Hall County could be seeing more charter schools in its future.
At Tuesday’s Hall County Board of Education work session, Eloise Barron, assistant superintendent for teaching and learning, announced that Sardis and Martin elementary schools each received a $5,000 Charter School Planning Grant, allowing them to begin the process of applying for charter school status.
"Sardis will be able — Nov. 1 of this year — to go ahead and apply for their implementation grant but because of the timing. ... It’ll be a year from this November before (Martin) can apply for the implementation grant," Barron said.
Hall County’s first charter school, World Language Academy, opened this year and focuses on a bilingual curriculum.
"Sardis is studying the school-wide enrichment model for charter, and Martin is pursuing a math science charter so we’re really excited about that and continue to encourage them," Superintendent Will Schofield said.
Following disappointing scores from Georgia high schoolers on the SAT, Hall County is taking measures to help interested students increase their scores.
Terry Sapp, assistant principal at Chestatee High School, presented new ways the county will help kids boost their test performance.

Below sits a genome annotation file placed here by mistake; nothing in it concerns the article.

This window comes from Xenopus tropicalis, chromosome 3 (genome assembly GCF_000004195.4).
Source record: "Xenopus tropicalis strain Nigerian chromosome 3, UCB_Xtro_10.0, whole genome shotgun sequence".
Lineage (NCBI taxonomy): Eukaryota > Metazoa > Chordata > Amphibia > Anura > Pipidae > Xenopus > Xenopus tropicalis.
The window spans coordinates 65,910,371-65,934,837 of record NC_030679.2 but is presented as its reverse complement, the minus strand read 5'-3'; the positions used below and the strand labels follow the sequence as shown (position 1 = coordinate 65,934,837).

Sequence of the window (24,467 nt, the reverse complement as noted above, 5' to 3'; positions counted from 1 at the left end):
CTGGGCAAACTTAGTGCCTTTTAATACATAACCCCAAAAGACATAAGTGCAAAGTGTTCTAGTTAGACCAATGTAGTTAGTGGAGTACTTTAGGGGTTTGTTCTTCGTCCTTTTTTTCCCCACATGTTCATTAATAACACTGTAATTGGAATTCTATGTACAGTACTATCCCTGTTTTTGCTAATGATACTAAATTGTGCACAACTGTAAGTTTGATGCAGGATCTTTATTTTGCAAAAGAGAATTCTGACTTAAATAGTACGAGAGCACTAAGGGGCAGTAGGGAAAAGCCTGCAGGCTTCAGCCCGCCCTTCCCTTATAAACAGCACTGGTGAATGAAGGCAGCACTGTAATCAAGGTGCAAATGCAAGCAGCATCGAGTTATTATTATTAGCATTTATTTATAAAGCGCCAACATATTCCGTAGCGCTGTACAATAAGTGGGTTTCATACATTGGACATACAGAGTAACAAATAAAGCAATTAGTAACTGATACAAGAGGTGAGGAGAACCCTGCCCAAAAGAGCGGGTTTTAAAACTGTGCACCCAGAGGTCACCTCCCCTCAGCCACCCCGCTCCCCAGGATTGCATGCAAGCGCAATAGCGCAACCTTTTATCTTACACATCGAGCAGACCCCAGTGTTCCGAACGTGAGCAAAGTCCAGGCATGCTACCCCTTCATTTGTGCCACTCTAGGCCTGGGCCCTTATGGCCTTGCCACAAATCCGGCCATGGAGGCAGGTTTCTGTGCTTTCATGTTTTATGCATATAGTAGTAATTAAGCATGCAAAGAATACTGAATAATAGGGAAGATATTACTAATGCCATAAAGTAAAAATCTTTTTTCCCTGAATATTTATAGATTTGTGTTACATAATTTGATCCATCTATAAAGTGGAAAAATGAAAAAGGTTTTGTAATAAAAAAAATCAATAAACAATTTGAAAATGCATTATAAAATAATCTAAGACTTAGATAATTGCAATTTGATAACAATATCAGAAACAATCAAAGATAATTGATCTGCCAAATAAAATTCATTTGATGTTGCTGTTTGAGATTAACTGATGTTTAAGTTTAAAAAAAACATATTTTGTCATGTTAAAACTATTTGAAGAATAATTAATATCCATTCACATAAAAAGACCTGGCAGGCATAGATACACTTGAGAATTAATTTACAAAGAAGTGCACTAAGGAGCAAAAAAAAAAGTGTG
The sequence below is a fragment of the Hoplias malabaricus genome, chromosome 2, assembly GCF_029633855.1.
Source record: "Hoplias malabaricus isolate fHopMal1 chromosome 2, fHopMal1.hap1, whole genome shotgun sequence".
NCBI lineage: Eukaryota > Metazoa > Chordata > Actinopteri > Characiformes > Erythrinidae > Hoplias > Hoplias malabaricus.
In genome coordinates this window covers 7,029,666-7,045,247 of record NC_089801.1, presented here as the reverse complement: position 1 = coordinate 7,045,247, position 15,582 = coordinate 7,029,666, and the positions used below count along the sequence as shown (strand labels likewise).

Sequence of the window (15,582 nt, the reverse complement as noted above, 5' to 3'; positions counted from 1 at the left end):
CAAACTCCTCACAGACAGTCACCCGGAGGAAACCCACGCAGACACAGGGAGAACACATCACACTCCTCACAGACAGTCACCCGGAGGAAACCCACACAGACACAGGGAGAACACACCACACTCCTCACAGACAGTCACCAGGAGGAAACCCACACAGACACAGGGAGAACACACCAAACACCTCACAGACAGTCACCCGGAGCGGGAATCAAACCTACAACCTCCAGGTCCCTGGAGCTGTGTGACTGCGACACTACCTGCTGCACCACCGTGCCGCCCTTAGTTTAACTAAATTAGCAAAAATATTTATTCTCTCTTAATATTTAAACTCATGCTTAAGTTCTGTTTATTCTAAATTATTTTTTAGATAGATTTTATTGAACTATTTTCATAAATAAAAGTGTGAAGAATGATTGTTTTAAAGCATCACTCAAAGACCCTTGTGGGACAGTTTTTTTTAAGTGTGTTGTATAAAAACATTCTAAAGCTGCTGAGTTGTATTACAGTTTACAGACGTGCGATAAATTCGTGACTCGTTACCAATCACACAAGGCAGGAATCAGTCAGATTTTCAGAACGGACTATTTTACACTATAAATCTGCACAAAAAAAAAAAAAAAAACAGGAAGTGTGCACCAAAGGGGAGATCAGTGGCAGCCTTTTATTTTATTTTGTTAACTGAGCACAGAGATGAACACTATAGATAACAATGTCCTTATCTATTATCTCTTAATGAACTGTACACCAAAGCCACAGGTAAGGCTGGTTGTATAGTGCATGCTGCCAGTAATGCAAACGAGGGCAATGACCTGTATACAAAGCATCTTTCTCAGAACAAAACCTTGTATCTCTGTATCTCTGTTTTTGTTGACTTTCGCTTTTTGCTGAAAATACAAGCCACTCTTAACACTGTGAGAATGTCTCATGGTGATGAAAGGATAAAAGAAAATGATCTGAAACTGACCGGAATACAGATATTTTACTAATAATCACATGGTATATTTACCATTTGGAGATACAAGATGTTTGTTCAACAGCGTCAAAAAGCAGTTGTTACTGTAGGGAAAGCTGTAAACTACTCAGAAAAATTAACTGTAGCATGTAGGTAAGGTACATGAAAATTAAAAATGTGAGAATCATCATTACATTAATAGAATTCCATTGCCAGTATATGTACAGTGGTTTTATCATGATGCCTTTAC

Hall County is targeting 50 students at various high schools who scored in the "middle ranges" on the SAT and who want to "take it serious and want to put in the effort," to attend extracurricular tutoring, Schofield said.
The Kaplan courses will take place over six Saturdays at North Hall and Flowery Branch high schools, and students will take four practice tests.
There will also be an opportunity 100 more students to take the Kaplan course online.
The board also brainstormed ways to improve facility maintenance in some of the older schools in the county and cut costs throughout the system.
"With 4 million square feet of space and a lot of that aging space, 50 years and older, maintenance issues are going to grow; they’re not going to get smaller. At the same time we’re seeing financial times that are tougher than we’ve seen in recent history, so the bottom line is, we’re going to have to get more creative ... Try to make the same number of dollars go farther," Schofield said.